Comeback critter: Gray wolf
Caring people pass laws to help these canines expand their territory.
A gray wolf pads along a forest edge and cautiously sniffs the ground. His movements trigger a trail camera, which snaps a photo of the animal as he crosses the invisible state line that divides Oregon and California. The lone wolf, nicknamed Journey, is on a quest to find a mate. Journey’s, well, journey doesn’t seem like a big deal, but it is: He's perhaps the first wolf to enter California in nearly a hundred years.
Some two million gray wolves once roamed throughout North America. But in the early 1800s, settlers moving westward across what’s now the United States cleared areas of land for ranching and farming. That meant the wolves didn’t have as much natural prey like bison and elk, so they ate livestock instead.
Over the next century, people got rid of the wolves using guns, poison, and traps. By the 1970s, only a few hundred remained in the lower 48 states of the United States, in parts of northern Minnesota and on an island in Lake Superior, one of the Great Lakes.
Experts knew that the animals were in danger of going extinct in the lower 48 states. (Gray wolves in Alaska were never endangered.) "But wolves belong here too," says Carter Niemeyer, a former wolf manager for the U.S. Fish and Wildlife Service.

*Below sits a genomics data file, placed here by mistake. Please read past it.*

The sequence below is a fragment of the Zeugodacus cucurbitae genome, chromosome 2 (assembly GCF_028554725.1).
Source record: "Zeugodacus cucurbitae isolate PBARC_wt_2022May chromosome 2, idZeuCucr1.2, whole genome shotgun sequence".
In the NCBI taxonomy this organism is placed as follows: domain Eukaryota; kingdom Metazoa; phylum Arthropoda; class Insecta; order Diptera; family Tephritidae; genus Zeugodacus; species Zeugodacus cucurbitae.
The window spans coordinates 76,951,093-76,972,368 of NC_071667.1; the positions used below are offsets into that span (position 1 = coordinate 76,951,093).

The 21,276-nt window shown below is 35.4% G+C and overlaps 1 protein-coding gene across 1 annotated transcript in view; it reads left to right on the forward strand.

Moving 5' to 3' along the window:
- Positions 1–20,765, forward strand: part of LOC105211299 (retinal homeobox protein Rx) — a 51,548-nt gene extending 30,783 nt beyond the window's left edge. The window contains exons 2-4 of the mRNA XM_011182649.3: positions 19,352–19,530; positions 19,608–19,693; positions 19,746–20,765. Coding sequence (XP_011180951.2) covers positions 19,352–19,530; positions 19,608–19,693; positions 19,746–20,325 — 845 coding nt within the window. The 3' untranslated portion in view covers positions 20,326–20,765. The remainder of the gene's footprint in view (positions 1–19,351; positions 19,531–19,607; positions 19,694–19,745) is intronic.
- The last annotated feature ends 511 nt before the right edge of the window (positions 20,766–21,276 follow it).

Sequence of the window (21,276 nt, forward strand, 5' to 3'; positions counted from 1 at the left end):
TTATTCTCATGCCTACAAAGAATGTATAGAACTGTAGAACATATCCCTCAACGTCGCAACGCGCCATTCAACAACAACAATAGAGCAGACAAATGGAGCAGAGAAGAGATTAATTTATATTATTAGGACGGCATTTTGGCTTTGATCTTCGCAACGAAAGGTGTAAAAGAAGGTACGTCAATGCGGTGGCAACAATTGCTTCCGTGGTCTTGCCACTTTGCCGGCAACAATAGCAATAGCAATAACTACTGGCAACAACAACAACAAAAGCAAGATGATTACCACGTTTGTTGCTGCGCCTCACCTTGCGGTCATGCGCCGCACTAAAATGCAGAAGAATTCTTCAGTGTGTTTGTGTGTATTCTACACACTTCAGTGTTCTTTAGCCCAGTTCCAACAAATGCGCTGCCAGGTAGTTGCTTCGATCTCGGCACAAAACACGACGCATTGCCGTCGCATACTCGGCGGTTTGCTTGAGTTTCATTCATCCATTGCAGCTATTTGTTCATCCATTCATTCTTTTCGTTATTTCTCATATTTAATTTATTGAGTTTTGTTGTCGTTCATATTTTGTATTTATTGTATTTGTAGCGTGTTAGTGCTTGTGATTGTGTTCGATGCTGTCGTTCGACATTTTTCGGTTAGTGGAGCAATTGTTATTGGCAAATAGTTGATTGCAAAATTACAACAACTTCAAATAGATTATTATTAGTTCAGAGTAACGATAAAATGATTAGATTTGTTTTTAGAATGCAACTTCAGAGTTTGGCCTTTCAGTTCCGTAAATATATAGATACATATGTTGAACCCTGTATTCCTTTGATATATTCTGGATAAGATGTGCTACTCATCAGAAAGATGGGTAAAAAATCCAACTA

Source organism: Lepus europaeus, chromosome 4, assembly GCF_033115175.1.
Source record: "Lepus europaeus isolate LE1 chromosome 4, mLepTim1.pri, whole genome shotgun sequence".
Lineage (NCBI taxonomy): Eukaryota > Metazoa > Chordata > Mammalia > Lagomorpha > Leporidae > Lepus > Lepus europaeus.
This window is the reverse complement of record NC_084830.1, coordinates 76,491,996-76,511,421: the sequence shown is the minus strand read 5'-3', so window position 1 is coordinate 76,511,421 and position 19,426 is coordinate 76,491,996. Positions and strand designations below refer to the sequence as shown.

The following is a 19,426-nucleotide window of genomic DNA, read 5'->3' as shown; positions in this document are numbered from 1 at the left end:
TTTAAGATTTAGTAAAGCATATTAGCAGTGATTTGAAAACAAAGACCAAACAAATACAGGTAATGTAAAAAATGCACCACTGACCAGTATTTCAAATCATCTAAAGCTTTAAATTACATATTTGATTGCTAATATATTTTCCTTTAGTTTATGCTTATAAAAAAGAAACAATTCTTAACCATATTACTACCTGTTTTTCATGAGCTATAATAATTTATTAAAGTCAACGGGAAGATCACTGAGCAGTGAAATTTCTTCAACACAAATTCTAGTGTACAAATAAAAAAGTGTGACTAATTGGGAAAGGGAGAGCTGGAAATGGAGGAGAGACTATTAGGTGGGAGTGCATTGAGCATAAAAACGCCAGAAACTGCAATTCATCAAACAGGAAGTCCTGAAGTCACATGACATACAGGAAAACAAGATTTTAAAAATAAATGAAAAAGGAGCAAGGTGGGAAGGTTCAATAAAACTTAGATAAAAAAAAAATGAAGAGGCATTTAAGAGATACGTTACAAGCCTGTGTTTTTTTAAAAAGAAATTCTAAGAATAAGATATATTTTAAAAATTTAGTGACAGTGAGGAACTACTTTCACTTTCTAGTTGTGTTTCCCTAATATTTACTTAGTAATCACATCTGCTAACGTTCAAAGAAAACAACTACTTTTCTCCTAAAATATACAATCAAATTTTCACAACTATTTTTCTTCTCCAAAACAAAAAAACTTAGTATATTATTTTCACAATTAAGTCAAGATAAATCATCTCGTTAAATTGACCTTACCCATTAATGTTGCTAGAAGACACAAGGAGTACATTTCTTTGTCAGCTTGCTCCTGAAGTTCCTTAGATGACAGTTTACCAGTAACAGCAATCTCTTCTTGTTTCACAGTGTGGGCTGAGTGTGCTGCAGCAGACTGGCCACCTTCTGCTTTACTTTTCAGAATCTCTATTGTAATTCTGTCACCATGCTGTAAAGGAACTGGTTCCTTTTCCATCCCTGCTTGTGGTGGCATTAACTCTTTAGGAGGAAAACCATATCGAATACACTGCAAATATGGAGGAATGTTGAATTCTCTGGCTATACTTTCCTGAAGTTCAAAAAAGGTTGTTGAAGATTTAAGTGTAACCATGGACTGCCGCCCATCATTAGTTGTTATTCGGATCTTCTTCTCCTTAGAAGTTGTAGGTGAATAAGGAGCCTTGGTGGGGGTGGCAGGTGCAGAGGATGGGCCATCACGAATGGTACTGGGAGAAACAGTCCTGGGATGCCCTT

Back on track
The U.S. government listed the gray wolf under the Endangered Species Act in 1974, which made it illegal to kill or harm the country’s wolves.
"At this time, people wanted to see wolves expand their territory and return to western parts of the United States," biologist Doug Smith says. Gray wolves had been living successfully in Canada for centuries. So in the early 1990s, U.S. and Canadian scientists captured 76 Canadian wolves and released them in parts of Yellowstone National Park in Montana and Wyoming, plus parts of Idaho. "The wolves thrived in their new homes," Smith says. The hope was that the wolves would explore beyond the park’s borders and make their homes in other states, too.
In just 40 years, the gray wolf population grew to about 7,500 in the lower 48 states—plus some 10,000 wolves in Alaska. "We should be really proud that we brought back a species that could’ve been wiped off the map," Smith says.
Today, wolves like Journey continue to return to their former range—and help those ecosystems at the same time. "Wolves influence the number of big animals such as elk. You need that because too many hungry elk can eat too many plants," Niemeyer says. "Other animals, like foxes and bearded vultures, also feed off of what wolves kill." Although conservationists and ranchers still debate what a healthy wolf population means for farms and cities, these wolves aren’t going anywhere.
A few years ago in California, Journey’s lonely arrooo was answered by a small, black wolf: his mate. Together the pair raised at least 16 pups, some of which have gone on to start their own packs—giving conservationists something to howl about.